music (and if it comes at odd times, all 8 dancers have to realize how to fix
things at once.)
So, regarding the Veretzki pass sher- in Germany I cobbled together a kind of
typical version of a sher (circling, over and under, leading out and promenade)
and asked the band to play the tunes
AABB CCDDCCDD with AABB corressponding to the Chorus, and CCDDCCDDto the Verse.
Had about 60+ volk dancing it all the way thru (thats 8 times around, folks!)
Recently worked with the Philly sher, with Susan Watts and Elaine Hoffman in
Berkely. On looking at the dance and music, realized that the first 5 sections
fit the dance perfectly- with the B section shout accomodating the end of the
over under and the first solo lead out. After ABCDE, the music starts to
resemble a garment knitted by Morticia Adams, its impossible to imagine just
what figures are expected to go where. With Susan's and Elaine's blessings, we
did a little cut and paste Tikkun on the tunes, making sure that a shout was in
the 2nd position of every set of 5 tunes. The outcome of this experiment was
that a whole ballroom full of folks got thru the whole long thing, and I as
caller at least, was able to keep track of where in the heck we were.
So, in conclusion (I didn't realize that this post would be as long to read as
a sher is to dance!) I think its worth trying to revive the sher, and in order
to do that, we have to make the music something the dancers will want to listen
to, and that will "float" the dance. Also, within any community, its probably
worth finding a version of the sher that leader, musicians and dancers all
like, and sticking to it for a while, so that people can gain competence doing
it. Most often the dance is taught once and not seen again, so the simplicity
of the pattern is never discovered by either the dancers or the musicians.
' Nuff said.
p.s. after being in Europe for a while, I'm going to move that the Workman's
Circle Sher be abbreviated as the AR (Arbiter Ring) Sher, rather than WC sher,
which makes it sound like a dance performed while waiting in line for the
From: AGREENBA (at) aol(dot)com
To: World music from a Jewish slant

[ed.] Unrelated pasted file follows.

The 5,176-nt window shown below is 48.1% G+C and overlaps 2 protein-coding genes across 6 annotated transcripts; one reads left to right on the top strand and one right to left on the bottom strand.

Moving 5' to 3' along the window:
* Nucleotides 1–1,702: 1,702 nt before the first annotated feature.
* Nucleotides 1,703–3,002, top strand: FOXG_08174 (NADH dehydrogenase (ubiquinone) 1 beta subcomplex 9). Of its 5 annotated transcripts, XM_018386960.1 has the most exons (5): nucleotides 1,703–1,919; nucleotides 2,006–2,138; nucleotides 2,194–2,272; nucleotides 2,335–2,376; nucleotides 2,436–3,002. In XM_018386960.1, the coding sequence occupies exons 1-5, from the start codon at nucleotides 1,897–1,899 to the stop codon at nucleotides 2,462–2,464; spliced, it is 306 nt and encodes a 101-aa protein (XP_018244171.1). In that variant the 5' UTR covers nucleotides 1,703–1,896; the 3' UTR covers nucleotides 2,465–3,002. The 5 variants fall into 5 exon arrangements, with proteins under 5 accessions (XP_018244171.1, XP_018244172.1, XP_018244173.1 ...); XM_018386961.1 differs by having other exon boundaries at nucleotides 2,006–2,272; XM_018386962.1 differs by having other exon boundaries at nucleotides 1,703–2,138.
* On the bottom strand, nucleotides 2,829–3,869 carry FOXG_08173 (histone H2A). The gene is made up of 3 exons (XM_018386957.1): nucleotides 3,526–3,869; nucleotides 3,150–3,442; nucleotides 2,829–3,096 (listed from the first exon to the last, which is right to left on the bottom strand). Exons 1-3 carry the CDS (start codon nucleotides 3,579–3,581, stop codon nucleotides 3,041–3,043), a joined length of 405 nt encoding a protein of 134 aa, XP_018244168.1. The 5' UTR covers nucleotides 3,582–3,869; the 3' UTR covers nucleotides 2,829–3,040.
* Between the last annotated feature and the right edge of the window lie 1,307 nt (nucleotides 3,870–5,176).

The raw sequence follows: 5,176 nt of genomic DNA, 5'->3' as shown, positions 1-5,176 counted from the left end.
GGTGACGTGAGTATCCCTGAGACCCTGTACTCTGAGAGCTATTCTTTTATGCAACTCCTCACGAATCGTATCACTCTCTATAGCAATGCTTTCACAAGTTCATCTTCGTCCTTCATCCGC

Sent: Wednesday, April 21, 2004 7:18 PM
Subject: Re: sher questions
Just to chime in a little here as well. I know when Steve led the sher for
KlezKamp last December - and indeed, he was trying to do the WC sher - he only
asked for the sher that began D, FFFFFF GFGA F; I'm sure all know the one...
And my point here is that he wanted the "refrain" to always be there for a
certain step, I believe the promenade part of it. So was Steve only trying to
make things simple for the morning musicians playing so that they wouldn't have
to play different sections? Clearly we al knew what a square phrase was so we
could have done other shers that were square, making for more sections. Hmmmmm.
Steve, I'm sure, will write back when he returns.
For fun this past weekend, I led a sher made up of steps learned, but perhaps
not in the right sequence or even exactly right. But it worked and I had 3
circles successful doing it. I did worry that I was creating a sher (um, call
it the CT SHER?) but we were all having too much fun. The 3 sections of the
tune were made up of bowing, dancing with the partner and then with each
right-hand person of the other partners, then finishing by dancing with your
partner again (and everyone else doing so as well.) This was sort of a
combination of what Michael Alpert taught us at KlezKanada last summer. So then
for the 3rd section we promenaded. We felt we were really doing something
pretty cool, almost right, and it fit the music perfectly. Hope I didn't offend
the tradition cuz we had way too much fun :-) Maybe Steve will write to me
off-list and scold me :-) But at least we ended with threading the needle and
that I KNOW is kosher!